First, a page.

Running Is an Inherent Good
Mike Stavlund is a pastor, writer, professor and father. He lives in Falls Church, Virginia. He is the author of A Force of Will: The Reshaping of Faith in a Year of Grief.
MIKE STAVLUND: I’m Mike Stavlund. I’m a pastor, I’m a writer, I’m a professor and a father. I’m 45 years old and I live in Falls Church, Virginia.
I didn’t like running a lot as a kid. It was sort of a thing that was forced on us in grade school, and junior high, and high school. But I started to love running when I had this job — I was managing apartment buildings and I was always meeting with people to try to rent them apartments. So I was walking around in the D.C. heat all during the day and trying not to sweat and look unappealing. But at 5 o’clock I started this practice where I would just go running and then it didn’t matter what I looked like or what it felt like. It didn’t matter what the weather was, whether it was raining or hot or cold. It was, for me, a way to just jump into the world and let it come at me with whatever it had.
One of the things I love about it is that it’s not mental. There’s not a lot of things that I find that happen in my mind. In that sense I think I learned about meditation through running instead of learning about meditation through studying meditation.
So much of my life is my mind just buzzing, and busy, and worried about a lot of stuff. I’m needing to accomplish things and worry about things, but when I’m running I can kind of get away from that. And I just I’m in my body, with all of its limitations, but with all of its capabilities at the same time. And I think that integration works as well with my spiritual goals. I’m so limited in so many ways. I’m so not the person that I want to be, but I’m capable of slowly, gradually becoming something later, that I’m not now.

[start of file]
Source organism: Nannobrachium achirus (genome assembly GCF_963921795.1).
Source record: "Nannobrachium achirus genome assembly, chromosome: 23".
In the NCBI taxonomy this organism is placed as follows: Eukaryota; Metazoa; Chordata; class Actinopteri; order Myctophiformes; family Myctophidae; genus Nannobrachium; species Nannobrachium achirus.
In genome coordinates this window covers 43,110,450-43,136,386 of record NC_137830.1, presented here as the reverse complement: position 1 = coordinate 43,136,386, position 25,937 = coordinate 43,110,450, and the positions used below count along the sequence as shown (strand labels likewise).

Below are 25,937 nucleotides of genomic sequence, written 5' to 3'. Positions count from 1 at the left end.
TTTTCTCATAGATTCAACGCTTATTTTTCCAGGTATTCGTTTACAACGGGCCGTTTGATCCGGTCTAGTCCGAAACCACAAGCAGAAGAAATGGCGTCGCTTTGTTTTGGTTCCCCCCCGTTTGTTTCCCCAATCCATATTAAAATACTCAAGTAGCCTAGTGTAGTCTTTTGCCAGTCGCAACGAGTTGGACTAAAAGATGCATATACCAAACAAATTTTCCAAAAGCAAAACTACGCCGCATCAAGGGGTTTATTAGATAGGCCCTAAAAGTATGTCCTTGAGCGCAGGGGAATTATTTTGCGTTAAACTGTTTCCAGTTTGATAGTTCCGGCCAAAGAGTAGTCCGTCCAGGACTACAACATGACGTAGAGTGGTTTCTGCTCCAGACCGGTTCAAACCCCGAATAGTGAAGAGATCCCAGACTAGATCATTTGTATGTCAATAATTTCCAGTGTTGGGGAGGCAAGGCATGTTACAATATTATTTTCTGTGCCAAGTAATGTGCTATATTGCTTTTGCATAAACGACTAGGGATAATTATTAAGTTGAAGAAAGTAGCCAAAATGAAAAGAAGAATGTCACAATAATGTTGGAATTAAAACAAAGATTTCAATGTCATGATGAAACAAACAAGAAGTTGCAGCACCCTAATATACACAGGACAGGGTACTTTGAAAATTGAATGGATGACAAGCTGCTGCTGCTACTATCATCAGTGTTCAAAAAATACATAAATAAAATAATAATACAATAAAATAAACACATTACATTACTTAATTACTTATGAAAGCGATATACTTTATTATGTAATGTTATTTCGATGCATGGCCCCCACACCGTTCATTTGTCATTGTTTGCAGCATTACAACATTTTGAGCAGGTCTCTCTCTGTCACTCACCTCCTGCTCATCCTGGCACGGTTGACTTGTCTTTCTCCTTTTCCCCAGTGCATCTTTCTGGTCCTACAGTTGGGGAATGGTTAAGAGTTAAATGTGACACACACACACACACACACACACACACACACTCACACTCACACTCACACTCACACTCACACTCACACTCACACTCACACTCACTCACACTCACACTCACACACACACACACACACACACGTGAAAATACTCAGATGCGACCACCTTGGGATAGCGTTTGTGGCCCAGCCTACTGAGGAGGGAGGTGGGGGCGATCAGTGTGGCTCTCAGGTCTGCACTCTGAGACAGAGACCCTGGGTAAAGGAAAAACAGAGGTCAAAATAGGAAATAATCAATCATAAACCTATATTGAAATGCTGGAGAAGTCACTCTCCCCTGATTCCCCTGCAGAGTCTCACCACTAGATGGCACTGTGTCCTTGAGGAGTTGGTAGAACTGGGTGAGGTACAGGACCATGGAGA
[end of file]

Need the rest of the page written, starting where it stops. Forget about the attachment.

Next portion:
My son had struggled for his whole life — four months of life — with some really serious cardiac limitations. And so running for me then was a way of experiencing some of that.
It’s emotional to remember that. But, yeah.
I remember just being out on these runs in our hilly neighborhood and feeling so hot, like I couldn’t catch a breath and feeling like I was really out of shape, because I hadn’t really been running regularly before that. And just realizing, gosh, this is what his life was like. So it was cathartic in that sense and it was a way for me to just kind of taste some of what that was like. I was tempted to just go full bore and try to run myself into the ground. Because I realized me running as hard as I can isn’t even as hard as it was for him to just lay in his bed, and try to keep up with all these cardiac inefficiencies. So it definitely was a way for me to connect with him, and do so almost retroactively, because when he was alive it was too much for me to think about all that. I needed to just do what I had to do to care for him and to try to help him make it to his next day.
My kids are starting to want to run and I’m excited about that because they just like it because it’s just running. I teach ethics and we talk about — in ethics, we talk about instrumental goods versus inherent goods. Like, there are things that we do because they get us to another thing. Some people run because it helps burn calories and helps them lose weight or whatever. But for me running is an inherent good. It’s good in and of itself. It’s essentially beneficial.
So I’m excited because my kids are starting to be like, “I want to go running,” and there’s no reason — they don’t have a reason to run. They’re not training for something or trying to — they just want to go running and it’s just an enjoyable, inherent part of being human. So they’re starting to, and my wife and I are trying to find ways to interact with all their paces and all that stuff. They want to have it happen the way they want it to happen, but it’s more fun for us.